(Screenshot. See below for link to the interview).
This week saw huge progress in the drive to make child to parent violence less of a hidden problem, with a headline story on Monday’s Victoria Derbyshire show on BBC2, presented by Joanna Gosling.
A film, produced by West Midlands journalist Noel Phillips, led the story, and there was studio discussion from me, alongside Ann Ramsden of the Rosalie Ryrie Foundation and Seamus Oates, Executive Head Teacher of TBAP, representing the Youth Justice Board. The Family Lives helpline was offered for anyone seeking more support or information, and Anastasia de Waal chair of Family Lives answered questions throughout the day on local radio stations also picking up the story. If you listen to local radio you may also have heard stories from other families experiencing violence, and local practitioners discussing their work.
The film features interviews with a mother whose son was eventually removed from the home following violence to her, two young lads speaking candidly about past violence and abuse towards their mother, interviews with Cherryl Henry-Leach, leader of the Doncaster programme – Getting On, and Peter Jakob of Partnership Projects.
I have been asked about the figure of 4 million families being affected, offered by Noel Phillips early on in the film. This comes from the 2012 4Children report, The Enemy Within, based on a YouGov survey, which asked families about their experience of conflict and violence.
We are all very excited to have been involved in this, and look forward to further development of these stories being taken up in the same way in the future.
Today see the roll out of the welfare benefits cap across England, Wales and Scotland. What we are supposed to expect is that this will encourage families to find work or move to a different, cheaper area to live. Sadly, what we may see is a rise in violence and family break up. The Enemy Within, the 2012 report from the charity 4Children, using data from a specially commissioned YouGov Family Violence survey, highlights redundancy, long-term unemployment and serious financial worries as the major contributory factor in family violence. The dual pronged budgetary cuts to benefits and funding of services are thus especially worrying. Continue reading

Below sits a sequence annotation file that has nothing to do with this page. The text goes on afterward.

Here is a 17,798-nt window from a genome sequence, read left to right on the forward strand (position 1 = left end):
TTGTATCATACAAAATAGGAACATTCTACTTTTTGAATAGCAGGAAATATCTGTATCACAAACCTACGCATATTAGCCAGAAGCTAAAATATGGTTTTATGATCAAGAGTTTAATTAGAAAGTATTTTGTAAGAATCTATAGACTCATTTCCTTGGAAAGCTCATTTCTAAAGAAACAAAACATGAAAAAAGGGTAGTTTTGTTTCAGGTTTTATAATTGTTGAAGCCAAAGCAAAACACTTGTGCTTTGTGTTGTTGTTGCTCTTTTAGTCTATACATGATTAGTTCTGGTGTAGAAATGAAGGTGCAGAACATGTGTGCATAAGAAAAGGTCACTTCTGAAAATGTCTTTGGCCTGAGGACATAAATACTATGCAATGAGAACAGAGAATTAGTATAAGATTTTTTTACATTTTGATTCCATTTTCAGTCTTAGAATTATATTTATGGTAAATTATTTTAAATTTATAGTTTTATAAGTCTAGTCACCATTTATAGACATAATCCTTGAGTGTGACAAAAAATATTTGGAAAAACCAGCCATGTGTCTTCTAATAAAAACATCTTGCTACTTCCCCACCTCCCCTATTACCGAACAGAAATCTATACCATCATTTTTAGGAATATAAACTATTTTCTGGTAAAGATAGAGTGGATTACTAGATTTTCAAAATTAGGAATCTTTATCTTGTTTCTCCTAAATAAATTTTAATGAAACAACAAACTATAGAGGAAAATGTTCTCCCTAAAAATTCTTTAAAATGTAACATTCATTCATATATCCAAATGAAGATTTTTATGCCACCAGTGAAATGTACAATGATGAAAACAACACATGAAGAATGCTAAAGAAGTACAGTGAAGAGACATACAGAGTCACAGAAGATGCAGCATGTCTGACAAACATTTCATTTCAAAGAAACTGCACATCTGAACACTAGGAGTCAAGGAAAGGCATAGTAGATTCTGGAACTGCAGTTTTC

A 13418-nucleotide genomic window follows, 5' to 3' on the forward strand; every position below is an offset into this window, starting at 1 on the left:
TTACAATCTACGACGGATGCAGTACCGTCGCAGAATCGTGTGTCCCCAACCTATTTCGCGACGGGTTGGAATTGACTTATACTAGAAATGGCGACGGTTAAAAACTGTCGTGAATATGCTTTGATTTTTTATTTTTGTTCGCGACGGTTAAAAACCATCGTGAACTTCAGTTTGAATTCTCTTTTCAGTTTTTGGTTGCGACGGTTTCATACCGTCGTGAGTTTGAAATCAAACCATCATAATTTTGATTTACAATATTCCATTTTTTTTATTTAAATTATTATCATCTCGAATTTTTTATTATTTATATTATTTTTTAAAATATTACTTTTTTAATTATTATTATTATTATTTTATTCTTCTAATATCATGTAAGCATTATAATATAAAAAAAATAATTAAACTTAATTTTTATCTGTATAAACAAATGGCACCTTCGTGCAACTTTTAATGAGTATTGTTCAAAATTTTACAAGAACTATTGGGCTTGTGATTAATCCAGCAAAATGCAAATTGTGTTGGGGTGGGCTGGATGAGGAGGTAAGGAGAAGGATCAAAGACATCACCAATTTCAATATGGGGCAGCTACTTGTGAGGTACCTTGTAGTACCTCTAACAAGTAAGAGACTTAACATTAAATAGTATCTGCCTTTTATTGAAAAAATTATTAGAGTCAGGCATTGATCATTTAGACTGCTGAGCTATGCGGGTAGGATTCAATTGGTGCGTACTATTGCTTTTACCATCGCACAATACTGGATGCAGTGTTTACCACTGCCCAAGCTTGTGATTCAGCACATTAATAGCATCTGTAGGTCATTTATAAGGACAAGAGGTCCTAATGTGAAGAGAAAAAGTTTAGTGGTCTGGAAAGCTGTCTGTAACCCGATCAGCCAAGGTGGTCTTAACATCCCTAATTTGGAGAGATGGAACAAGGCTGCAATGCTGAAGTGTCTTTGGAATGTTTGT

Looking back over the last year, I was re-reading my post of January 1st 2012, which I concluded by saying
As we enter the new year, the task before us is to clearly and honestly set out the facts of parent abuse, without resorting to scare mongering and without blaming one side or another; and to do so in a way that politicians, policy makers, practitioners and public all come to recognise that abuse for what it is, and seek to support the whole family to turn their lives around.
2012 certainly proved to be an interesting and exciting year in the field of parent abuse work as people got to grips with the task at hand! Continue reading
The UK charity 4Children issued a press release yesterday with the publication of their new report, The Enemy Within. As part of their Give me Strength campaign, 4Children commissioned YouGov to survey parents with children under the age of 18. “The report reveals the way in which children and parents can be both victims and perpetrators of family conflict – with the evidence suggesting that violence is more widespread within the family than was perhaps previously thought.”
The full report can be downloaded from the 4Children website or here. The recommendations are particularly positive, with their call for a redefinition of violence within families, a refocussing on the whole family and the raising of awareness among professionals of the extent of the problem, among others.